Cuts are expected in Bethlehem Wednesday and Ramallah Thursday.
Egypt tries to shut down center that treats torture victims
Egyptian authorities try to shut down Egypt’s main NGO treating torture victims on Tuesday for the second time, but its doctors refuse, describing their work as vital in a country where such abuse is rampant.
The move is the latest blow to human rights in the Arab world’s most populous country, where torture has come under the international spotlight after an Italian student was brutally killed in January amid speculation that Egypt’s security forces were involved.
The officials who came to the Nadeem Center’s offices in downtown Cairo and ordered the premises closed refused to show any official documentation, says Aida Seif el-Dawla, a psychiatrist and one of the organization’s founders. Police attempted to shut down the center in February.
“They were aggressive and said they would contact the Interior Ministry,” which is in charge of police, Seif el-Dawla said by telephone. “But we are not leaving, we are holding out here while our lawyers make inquiries. We are providing a needed service and will stay open for as long as we can.”
Most of the patients treated at the center say they were tortured by police or security forces. Rights groups including Amnesty International and Human Rights Watch have criticized the attempted closure, saying it is part of a sweeping crackdown on human rights activists.
Turkey won’t tolerate insults to Erdogan
Turkey’s prime minister says his country will not tolerate any insults directed toward President Recep Tayyip Erdogan’s “honor,” following German television programs that mocked him.
Ahmet Davutoglu says Tuesday any insults to Erdogan amount to insulting the Turkish people’s honor and would not go without a “response.”
Last month, Turkey summoned Germany’s ambassador to complain about a song aired by a channel that poked fun at Erdogan. A German comedian later read an offensive poem on another German channel as an example of something that wouldn’t be allowed in Turkey.
Davutoglu says he discussed the poem with German Chancellor Angela Merkel and welcomed a statement by her spokesman who said Monday that “satire takes place within our country’s press and media freedom, which — as you know — is not unlimited.”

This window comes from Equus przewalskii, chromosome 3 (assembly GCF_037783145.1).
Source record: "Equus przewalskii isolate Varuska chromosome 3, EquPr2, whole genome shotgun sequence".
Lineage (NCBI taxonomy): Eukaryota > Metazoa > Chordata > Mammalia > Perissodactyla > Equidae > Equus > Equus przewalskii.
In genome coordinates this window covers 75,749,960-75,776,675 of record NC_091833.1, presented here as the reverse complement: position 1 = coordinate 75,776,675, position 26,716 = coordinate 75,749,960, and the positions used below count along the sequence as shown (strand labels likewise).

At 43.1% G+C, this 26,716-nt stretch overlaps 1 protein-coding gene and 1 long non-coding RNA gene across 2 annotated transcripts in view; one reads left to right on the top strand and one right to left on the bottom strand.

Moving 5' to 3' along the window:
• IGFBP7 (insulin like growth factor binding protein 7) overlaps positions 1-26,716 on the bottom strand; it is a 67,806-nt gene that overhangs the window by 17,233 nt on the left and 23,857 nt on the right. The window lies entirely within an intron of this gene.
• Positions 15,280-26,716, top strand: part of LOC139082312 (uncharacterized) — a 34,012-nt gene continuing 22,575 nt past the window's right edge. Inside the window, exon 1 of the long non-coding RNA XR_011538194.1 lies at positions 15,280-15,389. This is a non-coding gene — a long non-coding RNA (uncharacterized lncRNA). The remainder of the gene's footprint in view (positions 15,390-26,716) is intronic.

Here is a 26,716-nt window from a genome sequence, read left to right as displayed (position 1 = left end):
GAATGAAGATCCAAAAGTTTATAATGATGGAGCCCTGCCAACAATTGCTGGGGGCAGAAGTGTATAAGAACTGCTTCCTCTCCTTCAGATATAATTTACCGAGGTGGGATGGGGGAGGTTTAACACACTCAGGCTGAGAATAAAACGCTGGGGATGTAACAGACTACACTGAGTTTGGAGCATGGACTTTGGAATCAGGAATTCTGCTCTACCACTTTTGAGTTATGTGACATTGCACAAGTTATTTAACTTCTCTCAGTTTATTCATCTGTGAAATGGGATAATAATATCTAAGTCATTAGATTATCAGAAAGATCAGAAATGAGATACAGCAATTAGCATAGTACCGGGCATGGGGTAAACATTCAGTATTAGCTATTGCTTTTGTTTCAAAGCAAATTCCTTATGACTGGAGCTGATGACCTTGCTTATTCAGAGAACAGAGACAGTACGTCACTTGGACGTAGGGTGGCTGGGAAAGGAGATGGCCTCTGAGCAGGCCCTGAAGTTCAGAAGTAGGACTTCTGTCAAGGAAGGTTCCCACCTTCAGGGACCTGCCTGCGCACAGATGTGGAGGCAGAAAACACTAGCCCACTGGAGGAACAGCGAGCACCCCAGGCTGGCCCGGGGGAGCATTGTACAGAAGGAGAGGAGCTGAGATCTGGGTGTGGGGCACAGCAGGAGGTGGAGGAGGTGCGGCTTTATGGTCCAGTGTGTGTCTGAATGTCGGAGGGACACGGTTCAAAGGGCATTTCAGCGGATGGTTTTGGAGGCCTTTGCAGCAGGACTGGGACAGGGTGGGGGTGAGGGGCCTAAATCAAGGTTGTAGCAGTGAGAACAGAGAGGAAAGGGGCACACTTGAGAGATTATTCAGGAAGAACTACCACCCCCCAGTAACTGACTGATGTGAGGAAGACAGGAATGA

Pig hearts may save human lives, researchers say
One day, cardiac patients may enjoy a new lease on life with pig hearts beating in their chests, say researchers reporting a major advance Tuesday in cross-species organ transplantation.
Given the dire shortage of organ donors, the use of animal hearts, lungs or livers to save human lives has long been a holy grail of medical science.
But organ rejection has stood stubbornly in the way.
Now scientists from the United States and Germany say they have succeeded in keeping transplanted pig hearts alive in baboons, primate cousins of humans, for a record 2.5 years.
Their method uses a combination of gene modification and targeted immune-suppressing drugs.
“It is very significant because it brings us one step closer to using these organs in humans,” says study co-author Muhammad Mohiuddin of the National Heart, Lung and Blood Institute in Maryland.
US designates Paris attacks suspect ‘global terrorist’
The United States designates a leading suspect in last year’s jihadist attacks on Paris, Salah Abdeslam, as a “global terrorist” under US law.
The order, announced by the State Department, freezes any assets held by Abdeslam in US jurisdictions and forbids Americans from doing business with him.
“Belgian-born French citizen Salah Abdeslam is an operative for the Islamic State of Iraq and the Levant,” it says, using a former name of the Islamic State group.
The US Treasury Office of Foreign Assets Control separately confirms that Abdeslam’s name has been added to its list of specially designated foreign nationals.
The 26-year-old was arrested on March 18 in a police raid on a hideout in the Brussels district of Molenbeek and is due to be extradited to France.
Tennessee lawmakers vote to make Bible official state book
Tennessee lawmakers vote Monday to make the Bible the state’s official book. They’ve already made a .50-caliber sniper gun the official state rifle.
The state Senate gave final approval on a 19-8 vote despite arguments the measure conflicts with a provision in the state Constitution that “no preference shall ever be given, by law, to any religious establishment or mode of worship.”
Republican Sen. Steve Southerland argues his bill is aimed at recognizing the Bible for its historical and cultural contributions to the state, rather than as government endorsement of religion.
Opponents argue the Bible would be trivialized by being placed alongside other state symbols like the official tree, rock or amphibian.
The measure heads to Republican Gov. Bill Haslam, who hasn’t said whether he’ll issue a veto.
In solidly Republican Tennessee, heavy doses of God and guns are considered reliable election-year politics. The bill came to a vote just days before the candidate filing deadline, giving lawmakers pause about being portrayed by political rivals as being as opposed to the Bible if they voted against the bill.
Hedy Weinberg, the executive director of the American Civil Liberties Union of Tennessee, called on the governor to veto the Bible bill, calling it a “thinly veiled effort to promote one religion over other religions clearly violates both the United States and Tennessee Constitutions.”
Germany: 3 charged over valve deliveries to Iran
German prosecutors say they’ve indicted three men for allegedly delivering valves to Iran for a company that was once responsible for building the country’s Arak heavy-water reactor.
Federal prosecutors say Tuesday that the three German citizens — identified only as Bernd L., Rene L. and Ralf C. in line with German privacy rules — were charged with violating export laws and attempting to violate weapons-control laws.